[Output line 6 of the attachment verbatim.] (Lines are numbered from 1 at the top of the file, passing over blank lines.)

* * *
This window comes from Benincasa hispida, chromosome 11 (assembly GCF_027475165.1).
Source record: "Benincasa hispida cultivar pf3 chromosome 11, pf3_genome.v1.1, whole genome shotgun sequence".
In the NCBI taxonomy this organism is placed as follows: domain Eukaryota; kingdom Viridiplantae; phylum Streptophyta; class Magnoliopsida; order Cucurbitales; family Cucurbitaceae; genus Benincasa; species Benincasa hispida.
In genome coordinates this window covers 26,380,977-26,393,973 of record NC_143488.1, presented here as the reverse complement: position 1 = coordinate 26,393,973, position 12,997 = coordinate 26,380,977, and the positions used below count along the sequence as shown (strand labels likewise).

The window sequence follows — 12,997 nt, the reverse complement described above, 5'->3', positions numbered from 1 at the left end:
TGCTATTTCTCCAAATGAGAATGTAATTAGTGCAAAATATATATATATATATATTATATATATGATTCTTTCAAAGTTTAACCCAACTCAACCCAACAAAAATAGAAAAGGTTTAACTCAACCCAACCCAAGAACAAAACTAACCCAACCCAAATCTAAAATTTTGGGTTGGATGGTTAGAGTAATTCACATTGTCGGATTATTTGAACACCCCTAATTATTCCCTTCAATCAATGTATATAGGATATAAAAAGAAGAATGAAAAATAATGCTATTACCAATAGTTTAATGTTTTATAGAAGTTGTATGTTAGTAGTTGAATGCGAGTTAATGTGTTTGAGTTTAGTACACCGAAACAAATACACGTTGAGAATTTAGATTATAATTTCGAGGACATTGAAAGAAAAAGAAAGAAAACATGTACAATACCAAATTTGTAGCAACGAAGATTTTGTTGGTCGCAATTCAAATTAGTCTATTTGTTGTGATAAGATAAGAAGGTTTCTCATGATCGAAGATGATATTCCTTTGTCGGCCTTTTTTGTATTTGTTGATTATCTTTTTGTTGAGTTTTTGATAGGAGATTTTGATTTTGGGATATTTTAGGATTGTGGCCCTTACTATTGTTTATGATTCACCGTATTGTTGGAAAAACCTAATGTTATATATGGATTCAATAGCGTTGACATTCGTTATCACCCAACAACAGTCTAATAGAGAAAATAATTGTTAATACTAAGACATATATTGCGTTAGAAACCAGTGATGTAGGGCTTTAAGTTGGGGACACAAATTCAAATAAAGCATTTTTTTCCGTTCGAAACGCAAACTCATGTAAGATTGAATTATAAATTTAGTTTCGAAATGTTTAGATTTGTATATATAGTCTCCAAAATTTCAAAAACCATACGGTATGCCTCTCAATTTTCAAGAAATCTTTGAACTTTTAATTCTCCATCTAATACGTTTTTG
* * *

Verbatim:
TGCTATTTCTCCAAATGAGAATGTAATTAGTGCAAAATATATATATATATATATTATATATATGATTCTTTCAAAGTTTAACCCAACTCAACCCAACAAAAATAGAAAAGGTTTAACTCAACCCAACCCAAGAACAAAACTAACCCAACCCAAATCTAAAATTTTGGGTTGGATGGTTAGAGTAATTCACATTGTCGGATTATTTGAACACCCCTAATTATTCCCTTCAATCAATGTATATAGGATATAAAAAGAAGAATGAAAAATAATGCTATTACCAATAGTTTAATGTTTTATAGAAGTTGTATGTTAGTAGTTGAATGCGAGTTAATGTGTTTGAGTTTAGTACACCGAAACAAATACACGTTGAGAATTTAGATTATAATTTCGAGGACATTGAAAGAAAAAGAAAGAAAACATGTACAATACCAAATTTGTAGCAACGAAGATTTTGTTGGTCGCAATTCAAATTAGTCTATTTGTTGTGATAAGATAAGAAGGTTTCTCATGATCGAAGATGATATTCCTTTGTCGGCCTTTTTTGTATTTGTTGATTATCTTTTTGTTGAGTTTTTGATAGGAGATTTTGATTTTGGGATATTTTAGGATTGTGGCCCTTACTATTGTTTATGATTCACCGTATTGTTGGAAAAACCTAATGTTATATATGGATTCAATAGCGTTGACATTCGTTATCACCCAACAACAGTCTAATAGAGAAAATAATTGTTAATACTAAGACATATATTGCGTTAGAAACCAGTGATGTAGGGCTTTAAGTTGGGGACACAAATTCAAATAAAGCATTTTTTTCCGTTCGAAACGCAAACTCATGTAAGATTGAATTATAAATTTAGTTTCGAAATGTTTAGATTTGTATATATAGTCTCCAAAATTTCAAAAACCATACGGTATGCCTCTCAATTTTCAAGAAATCTTTGAACTTTTAATTCTCCATCTAATACGTTTTTG